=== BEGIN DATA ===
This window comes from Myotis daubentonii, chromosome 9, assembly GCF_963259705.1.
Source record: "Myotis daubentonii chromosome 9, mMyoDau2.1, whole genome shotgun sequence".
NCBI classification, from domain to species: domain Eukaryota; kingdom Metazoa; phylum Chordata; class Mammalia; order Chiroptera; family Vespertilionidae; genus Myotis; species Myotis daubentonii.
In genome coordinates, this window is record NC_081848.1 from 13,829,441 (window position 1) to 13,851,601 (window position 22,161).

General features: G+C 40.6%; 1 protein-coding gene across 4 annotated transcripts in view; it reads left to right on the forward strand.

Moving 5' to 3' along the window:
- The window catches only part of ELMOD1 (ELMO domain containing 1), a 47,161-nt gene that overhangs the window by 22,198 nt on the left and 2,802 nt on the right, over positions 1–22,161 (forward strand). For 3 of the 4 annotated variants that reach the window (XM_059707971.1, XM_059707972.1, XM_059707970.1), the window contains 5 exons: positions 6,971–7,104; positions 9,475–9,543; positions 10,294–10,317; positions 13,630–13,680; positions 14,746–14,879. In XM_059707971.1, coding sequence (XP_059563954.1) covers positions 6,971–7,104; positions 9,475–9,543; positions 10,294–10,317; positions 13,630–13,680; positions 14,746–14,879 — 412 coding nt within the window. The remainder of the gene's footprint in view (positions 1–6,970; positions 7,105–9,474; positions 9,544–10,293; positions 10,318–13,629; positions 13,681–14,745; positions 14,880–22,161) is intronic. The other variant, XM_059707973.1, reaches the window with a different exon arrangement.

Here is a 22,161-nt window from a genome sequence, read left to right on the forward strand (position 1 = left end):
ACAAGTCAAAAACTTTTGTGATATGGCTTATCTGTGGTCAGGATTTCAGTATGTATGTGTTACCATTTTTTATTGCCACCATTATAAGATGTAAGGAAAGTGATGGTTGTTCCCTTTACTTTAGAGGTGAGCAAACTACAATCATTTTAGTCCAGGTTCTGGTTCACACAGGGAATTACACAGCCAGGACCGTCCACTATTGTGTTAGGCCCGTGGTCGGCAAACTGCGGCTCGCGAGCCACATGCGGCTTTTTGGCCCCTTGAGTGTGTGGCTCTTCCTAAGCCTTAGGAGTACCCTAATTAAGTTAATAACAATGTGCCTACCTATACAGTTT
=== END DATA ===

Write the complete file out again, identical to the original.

This window comes from Myotis daubentonii, chromosome 9, assembly GCF_963259705.1.
Source record: "Myotis daubentonii chromosome 9, mMyoDau2.1, whole genome shotgun sequence".
NCBI classification, from domain to species: domain Eukaryota; kingdom Metazoa; phylum Chordata; class Mammalia; order Chiroptera; family Vespertilionidae; genus Myotis; species Myotis daubentonii.
In genome coordinates, this window is record NC_081848.1 from 13,829,441 (window position 1) to 13,851,601 (window position 22,161).

General features: G+C 40.6%; 1 protein-coding gene across 4 annotated transcripts in view; it reads left to right on the forward strand.

Moving 5' to 3' along the window:
- The window catches only part of ELMOD1 (ELMO domain containing 1), a 47,161-nt gene that overhangs the window by 22,198 nt on the left and 2,802 nt on the right, over positions 1–22,161 (forward strand). For 3 of the 4 annotated variants that reach the window (XM_059707971.1, XM_059707972.1, XM_059707970.1), the window contains 5 exons: positions 6,971–7,104; positions 9,475–9,543; positions 10,294–10,317; positions 13,630–13,680; positions 14,746–14,879. In XM_059707971.1, coding sequence (XP_059563954.1) covers positions 6,971–7,104; positions 9,475–9,543; positions 10,294–10,317; positions 13,630–13,680; positions 14,746–14,879 — 412 coding nt within the window. The remainder of the gene's footprint in view (positions 1–6,970; positions 7,105–9,474; positions 9,544–10,293; positions 10,318–13,629; positions 13,681–14,745; positions 14,880–22,161) is intronic. The other variant, XM_059707973.1, reaches the window with a different exon arrangement.

Here is a 22,161-nt window from a genome sequence, read left to right on the forward strand (position 1 = left end):
ACAAGTCAAAAACTTTTGTGATATGGCTTATCTGTGGTCAGGATTTCAGTATGTATGTGTTACCATTTTTTATTGCCACCATTATAAGATGTAAGGAAAGTGATGGTTGTTCCCTTTACTTTAGAGGTGAGCAAACTACAATCATTTTAGTCCAGGTTCTGGTTCACACAGGGAATTACACAGCCAGGACCGTCCACTATTGTGTTAGGCCCGTGGTCGGCAAACTGCGGCTCGCGAGCCACATGCGGCTTTTTGGCCCCTTGAGTGTGTGGCTCTTCCTAAGCCTTAGGAGTACCCTAATTAAGTTAATAACAATGTGCCTACCTATACAGTTT